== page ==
By: Stephen Warshavsky
On September 6th, the Ninth Circuit Court of Appeals held in Diaz v. Brewer that an Arizona law that limited benefits for same-sex domestic partners violates the Equal Protection Clause.[i] Judge Schroeder in her opinion stated, “when a state chooses to provide such benefits, it may not do so in an arbitrary or discriminatory manner that adversely affects particular groups that may be unpopular.”[ii] The law, passed in 2009, eliminated health-insurance coverage for same-sex partners of public employees.[iii]
Arizona originally offered these benefits to spouses of state employees, but in April 2008 expanded coverage to include both same-sex and different-sex domestic partners.[iv] However, in November 2008, voters approved a proposition that amended the Arizona Constitution, defining “marriage” as the union of “one man” and “one woman”, making same-sex marriage effectively unrecognizable in the state.[v] Furthermore, in September 2009, Arizona governor Jan Brewer signed into law a bill that restricted benefits only to spouses, which by state definition would only apply to different-sex domestic partners.[vi] This was done by redefining “dependents” as “spouses.”[vii] Many state employees who had received partner benefits for their same-sex partners sued to enjoin the effect of the new law, and filed for a preliminary injunction, which was granted by the district court.[viii] The law did not specifically address sexual orientation, but the bill can be viewed as being geared toward same-sex couples.[ix] Thus, while the bill was not discriminatory on its face, it had a discriminatory effect because different-sex couples could retain their health coverage by getting married, which was not the case for same-sex couples.[x] Ultimately, the Court of Appeals held that the district court properly granted the plaintiffs’ request for a preliminary injunction on equal protection grounds.[xi]
This ruling has not been without criticism. Matthew Benson, a spokesman for Governor Brewer, told The Arizona Republic that the ruling “is pretty much standard fare for the 9th Circuit” and that it “flies in the face of both logic and law.”[xii] Additionally, Benson emphasized that the state eliminated benefits “across the board” for domestic partners.[xiii] Furthermore, Benson went on to say “The federal court has created this inequality by preventing the termination of same-sex benefits but allowing the elimination of benefits of straight couples;” “When you read the ruling, the court’s real motivation seems to be for the legalization of gay marriage.”[xiv]
Carrying similar sentiments was Ed Whelan, President of the Ethics and Public Policy Center, who described the judging panel as “very liberal” and the opinion itself as “very poorly reasoned”.[xv] Whelan was puzzled by the fact that the Ninth Circuit panel accepted the district court’s disparate-impact analysis, despite the fact that with regard to race, equal-protection violation requires showing discriminatory intent against persons of a race.[xvi] Whelan believes that the law at issue had a discriminatory effect, but nowhere can it be shown that the intent was discriminatory.[xvii]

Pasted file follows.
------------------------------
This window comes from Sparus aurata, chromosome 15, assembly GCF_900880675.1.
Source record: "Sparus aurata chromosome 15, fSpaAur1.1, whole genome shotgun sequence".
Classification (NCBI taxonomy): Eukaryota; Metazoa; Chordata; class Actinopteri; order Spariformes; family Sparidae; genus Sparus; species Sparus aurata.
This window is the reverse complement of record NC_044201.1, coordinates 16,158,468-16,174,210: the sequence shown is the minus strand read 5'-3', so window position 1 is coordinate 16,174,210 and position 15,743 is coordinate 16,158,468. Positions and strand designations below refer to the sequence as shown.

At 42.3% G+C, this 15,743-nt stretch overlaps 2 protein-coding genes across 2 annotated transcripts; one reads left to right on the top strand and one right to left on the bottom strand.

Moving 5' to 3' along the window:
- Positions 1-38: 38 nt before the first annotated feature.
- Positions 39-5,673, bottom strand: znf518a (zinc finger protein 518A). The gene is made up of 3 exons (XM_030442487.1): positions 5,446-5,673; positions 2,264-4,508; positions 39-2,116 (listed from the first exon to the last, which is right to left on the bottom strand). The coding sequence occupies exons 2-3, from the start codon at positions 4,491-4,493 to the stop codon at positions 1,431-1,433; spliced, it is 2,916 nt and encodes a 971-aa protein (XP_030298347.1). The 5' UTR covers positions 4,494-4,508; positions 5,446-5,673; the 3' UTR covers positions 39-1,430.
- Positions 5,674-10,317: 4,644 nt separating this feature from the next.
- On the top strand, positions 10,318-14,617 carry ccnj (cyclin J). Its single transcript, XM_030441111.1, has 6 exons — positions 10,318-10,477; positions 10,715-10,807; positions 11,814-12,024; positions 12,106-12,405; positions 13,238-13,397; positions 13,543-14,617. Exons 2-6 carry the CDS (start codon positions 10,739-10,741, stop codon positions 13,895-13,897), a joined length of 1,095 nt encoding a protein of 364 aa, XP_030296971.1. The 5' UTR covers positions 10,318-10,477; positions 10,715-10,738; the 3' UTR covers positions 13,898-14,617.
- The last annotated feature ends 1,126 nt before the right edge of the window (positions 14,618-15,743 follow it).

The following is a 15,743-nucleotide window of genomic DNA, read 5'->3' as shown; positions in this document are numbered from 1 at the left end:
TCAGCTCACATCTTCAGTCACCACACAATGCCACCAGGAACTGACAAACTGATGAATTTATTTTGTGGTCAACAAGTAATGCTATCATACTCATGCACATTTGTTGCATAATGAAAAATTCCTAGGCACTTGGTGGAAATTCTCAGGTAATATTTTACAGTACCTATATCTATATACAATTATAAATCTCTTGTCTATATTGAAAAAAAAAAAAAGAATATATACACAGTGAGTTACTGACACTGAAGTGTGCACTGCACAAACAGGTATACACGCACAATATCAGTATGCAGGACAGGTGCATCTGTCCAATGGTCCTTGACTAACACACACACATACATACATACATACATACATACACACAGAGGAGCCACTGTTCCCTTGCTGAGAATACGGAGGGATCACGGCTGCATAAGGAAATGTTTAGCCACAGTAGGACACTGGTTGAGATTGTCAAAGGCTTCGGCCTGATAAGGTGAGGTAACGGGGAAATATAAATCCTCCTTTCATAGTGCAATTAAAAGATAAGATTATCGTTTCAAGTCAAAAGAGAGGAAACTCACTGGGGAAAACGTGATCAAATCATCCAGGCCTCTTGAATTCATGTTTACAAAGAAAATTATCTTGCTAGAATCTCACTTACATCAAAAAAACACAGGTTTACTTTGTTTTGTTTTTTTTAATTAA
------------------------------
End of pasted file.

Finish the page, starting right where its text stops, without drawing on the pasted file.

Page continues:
Criticisms aside, this ruling has the ability to be very influential according to Eugene Volokh, Professor at UCLA School of Law and Founder of the Volokh Conspiracy.[xviii] Quoting Professor Volokh, “I thus except that the Diaz decision to play an important role in any future Ninth Circuit decision on Proposition 8, at least unless either Diaz or the Proposition 8 case goes en banc, or the U.S. Supreme Court agrees to hear the Diaz case, which is unlikely, but possible.”[xix] Currently, the Governor’s office is “studying the ruling” to determine the state’s next steps, whether it be an en banc review before the Ninth Circuit or whether it will appeal to the U.S. Supreme Court.[xx]
Ultimately, this decision is a step in the right direction for same-sex couples and it shows that there could be a seminal shift in the courts with regard to the future of Proposition 8. People in same-sex relationships put in the same amount of work at their respective jobs as different-sex couples. Thus, they should be able to benefit from enrolling their partner in their healthcare policy. At the end of the day, it comes down to equality. In closing, it will be interesting to see whether Governor Brewer will try to appeal to the Supreme Court, and if so whether the Supreme Court will use its discretion to hear the case on this “hot” topic. Only time will tell.
[i] Diaz v. Brewer, 656 F.3d 1008 (9th Cir. 2011).
[ii] Id. at 1013.
[iii] See id.
[iv] See id.
[v] Id. at 1010.
[viii] See id.
[ix] Marcia L. McCormick, 9th Circuit: Benefits Discrimination against Same Sex Couples Violates Equal Protection, Workplace Prof Blog (Sept. 7th, 2011), http://lawprofessors.typepad.com/laborprof_blog/2011/09/9th-circuit-benefits-discrimination-against-same-sex-couples-violates-equal-protection.html.
[x] Diaz, 656 F.3d at 1012.
[xi] Id. at 1015.
[xii] Nathan Koppel, 9th Circuit Blocks Arizona Law Limiting Same-Sex Partner Benefits, Wall St. J. Law Blog (Sept. 7, 2011, 10:36 AM), http://blogs.wsj.com/law/2011/09/07/9th-circuit-blocks-arizona-law-limiting-same-sex-partner-benefits/.
[xv] Ed Whelan, Another Day, Another Daffy Ninth Circuit Ruling, Posting to Bench Memos, National Review Online (Sept. 7, 2011, 2:58 PM), http://www.nationalreview.com/bench-memos/276510/another-day-another-daffy-ninth-circuit-ruling-ed-whelan.
[xviii] See Eugene Volokh, Ninth Circuit Decision Suggesting That Opposite-Sex-Only Marriage Rules are Unconstitutional?, Volokh Conspiracy (Sept. 7, 2011, 2:31 PM), http://volokh.com/2011/09/07/ninth-circuit-decision-suggesting-that-opposite-sex-only-marriage-rules-are-unconstitutional/.